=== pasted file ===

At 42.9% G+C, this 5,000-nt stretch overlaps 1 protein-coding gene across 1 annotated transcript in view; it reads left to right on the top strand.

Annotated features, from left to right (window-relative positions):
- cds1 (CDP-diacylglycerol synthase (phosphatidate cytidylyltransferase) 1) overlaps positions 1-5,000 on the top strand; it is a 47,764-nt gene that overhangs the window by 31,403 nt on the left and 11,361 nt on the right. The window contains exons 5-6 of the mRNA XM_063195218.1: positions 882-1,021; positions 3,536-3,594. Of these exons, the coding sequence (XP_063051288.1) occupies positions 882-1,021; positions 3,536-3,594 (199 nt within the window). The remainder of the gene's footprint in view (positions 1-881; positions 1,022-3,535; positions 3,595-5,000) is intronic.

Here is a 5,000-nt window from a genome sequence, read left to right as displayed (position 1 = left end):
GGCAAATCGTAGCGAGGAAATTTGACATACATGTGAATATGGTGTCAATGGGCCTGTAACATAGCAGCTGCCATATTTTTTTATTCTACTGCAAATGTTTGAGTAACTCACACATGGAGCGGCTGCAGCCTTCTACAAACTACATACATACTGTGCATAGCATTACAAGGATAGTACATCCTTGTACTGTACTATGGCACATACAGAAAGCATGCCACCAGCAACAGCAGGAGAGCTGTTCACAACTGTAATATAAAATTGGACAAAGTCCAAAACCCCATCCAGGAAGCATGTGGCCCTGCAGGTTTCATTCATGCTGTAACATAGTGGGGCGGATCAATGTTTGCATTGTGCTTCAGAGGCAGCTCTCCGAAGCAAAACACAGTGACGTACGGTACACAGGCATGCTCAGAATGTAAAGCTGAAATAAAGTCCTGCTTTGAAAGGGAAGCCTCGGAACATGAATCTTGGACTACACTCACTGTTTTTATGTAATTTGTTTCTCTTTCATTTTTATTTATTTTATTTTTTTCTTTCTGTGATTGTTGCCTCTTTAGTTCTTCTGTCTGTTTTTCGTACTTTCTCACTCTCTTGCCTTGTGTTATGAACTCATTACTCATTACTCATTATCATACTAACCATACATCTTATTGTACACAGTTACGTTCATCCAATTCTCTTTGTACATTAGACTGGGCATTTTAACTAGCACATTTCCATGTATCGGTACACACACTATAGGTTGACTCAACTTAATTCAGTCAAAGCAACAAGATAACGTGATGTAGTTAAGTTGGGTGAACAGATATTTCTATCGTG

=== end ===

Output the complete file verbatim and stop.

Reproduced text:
At 42.9% G+C, this 5,000-nt stretch overlaps 1 protein-coding gene across 1 annotated transcript in view; it reads left to right on the top strand.

Annotated features, from left to right (window-relative positions):
- cds1 (CDP-diacylglycerol synthase (phosphatidate cytidylyltransferase) 1) overlaps positions 1-5,000 on the top strand; it is a 47,764-nt gene that overhangs the window by 31,403 nt on the left and 11,361 nt on the right. The window contains exons 5-6 of the mRNA XM_063195218.1: positions 882-1,021; positions 3,536-3,594. Of these exons, the coding sequence (XP_063051288.1) occupies positions 882-1,021; positions 3,536-3,594 (199 nt within the window). The remainder of the gene's footprint in view (positions 1-881; positions 1,022-3,535; positions 3,595-5,000) is intronic.

Here is a 5,000-nt window from a genome sequence, read left to right as displayed (position 1 = left end):
GGCAAATCGTAGCGAGGAAATTTGACATACATGTGAATATGGTGTCAATGGGCCTGTAACATAGCAGCTGCCATATTTTTTTATTCTACTGCAAATGTTTGAGTAACTCACACATGGAGCGGCTGCAGCCTTCTACAAACTACATACATACTGTGCATAGCATTACAAGGATAGTACATCCTTGTACTGTACTATGGCACATACAGAAAGCATGCCACCAGCAACAGCAGGAGAGCTGTTCACAACTGTAATATAAAATTGGACAAAGTCCAAAACCCCATCCAGGAAGCATGTGGCCCTGCAGGTTTCATTCATGCTGTAACATAGTGGGGCGGATCAATGTTTGCATTGTGCTTCAGAGGCAGCTCTCCGAAGCAAAACACAGTGACGTACGGTACACAGGCATGCTCAGAATGTAAAGCTGAAATAAAGTCCTGCTTTGAAAGGGAAGCCTCGGAACATGAATCTTGGACTACACTCACTGTTTTTATGTAATTTGTTTCTCTTTCATTTTTATTTATTTTATTTTTTTCTTTCTGTGATTGTTGCCTCTTTAGTTCTTCTGTCTGTTTTTCGTACTTTCTCACTCTCTTGCCTTGTGTTATGAACTCATTACTCATTACTCATTATCATACTAACCATACATCTTATTGTACACAGTTACGTTCATCCAATTCTCTTTGTACATTAGACTGGGCATTTTAACTAGCACATTTCCATGTATCGGTACACACACTATAGGTTGACTCAACTTAATTCAGTCAAAGCAACAAGATAACGTGATGTAGTTAAGTTGGGTGAACAGATATTTCTATCGTG